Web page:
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Dtermining dimensions.

  1. Aug 27, 2012 #1
    1. The problem statement, all variables and given/known data
    Let P represent a force and x, y, and z represent distances. Determine the dimensions for each of the quantities listed below.

    I attached the problem I need help with. (it's a small picture)



    So I'm a bit confused since the it involves both dx and dy.

    The dimensions for P is (ML/T^2)
    Where M=mass
    L=length
    T=time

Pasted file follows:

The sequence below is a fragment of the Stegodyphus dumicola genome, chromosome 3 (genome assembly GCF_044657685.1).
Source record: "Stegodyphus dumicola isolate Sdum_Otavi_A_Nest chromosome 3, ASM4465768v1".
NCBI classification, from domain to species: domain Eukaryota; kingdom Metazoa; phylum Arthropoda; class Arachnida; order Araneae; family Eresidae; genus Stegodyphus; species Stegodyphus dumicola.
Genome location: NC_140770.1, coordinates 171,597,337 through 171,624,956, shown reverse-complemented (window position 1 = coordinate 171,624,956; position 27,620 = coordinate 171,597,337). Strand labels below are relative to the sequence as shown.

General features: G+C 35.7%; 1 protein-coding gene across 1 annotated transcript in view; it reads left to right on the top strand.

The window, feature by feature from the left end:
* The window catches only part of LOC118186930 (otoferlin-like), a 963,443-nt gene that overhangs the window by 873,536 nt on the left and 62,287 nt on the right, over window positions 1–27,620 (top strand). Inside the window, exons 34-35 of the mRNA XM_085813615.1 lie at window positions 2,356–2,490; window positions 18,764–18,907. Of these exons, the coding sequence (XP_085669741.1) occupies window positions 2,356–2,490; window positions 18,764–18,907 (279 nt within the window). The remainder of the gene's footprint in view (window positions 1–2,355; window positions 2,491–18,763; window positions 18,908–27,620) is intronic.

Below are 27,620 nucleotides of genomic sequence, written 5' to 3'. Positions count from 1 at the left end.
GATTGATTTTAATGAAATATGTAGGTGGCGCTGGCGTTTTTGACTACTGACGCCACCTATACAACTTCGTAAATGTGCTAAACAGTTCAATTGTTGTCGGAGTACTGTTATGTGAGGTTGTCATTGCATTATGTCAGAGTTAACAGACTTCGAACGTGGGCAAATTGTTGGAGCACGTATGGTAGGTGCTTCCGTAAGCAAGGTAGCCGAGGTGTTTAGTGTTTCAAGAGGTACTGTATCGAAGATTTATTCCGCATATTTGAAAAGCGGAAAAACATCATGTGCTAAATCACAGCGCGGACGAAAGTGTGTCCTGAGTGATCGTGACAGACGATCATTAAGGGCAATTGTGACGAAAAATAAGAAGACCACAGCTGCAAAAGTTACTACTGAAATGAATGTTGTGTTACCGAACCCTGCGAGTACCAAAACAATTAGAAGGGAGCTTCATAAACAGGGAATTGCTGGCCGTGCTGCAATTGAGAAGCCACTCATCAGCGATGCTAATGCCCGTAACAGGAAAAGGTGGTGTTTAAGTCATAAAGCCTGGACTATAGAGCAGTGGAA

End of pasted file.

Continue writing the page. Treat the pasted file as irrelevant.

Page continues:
Then I have to differentiate it twice but with two different variables. Since x and y refer to distances and the only distance found in that equation is L.

    Would that mean the dimensions for dP/dx = M/T^2 ?

    If so, would that mean the answer to the 2nd derivative still be the same answer since they're differentiating between different variables? (I'm not sure if I worded this right, but I remember from Calc III something similar)



    On a side note. I took calculus quite a while ago so some of this I might have forgotten.
    The picture I provided, that is not equivalent to (dP/dx)*(dP/dy) right?
     

    Attached Files:

    Last edited: Aug 27, 2012
  2. jcsd
  3. Aug 28, 2012 #2
    A derivative is the limit of a certain ratio. It has the same dimensions as the ratio. What dimensions does the ratio have?
     
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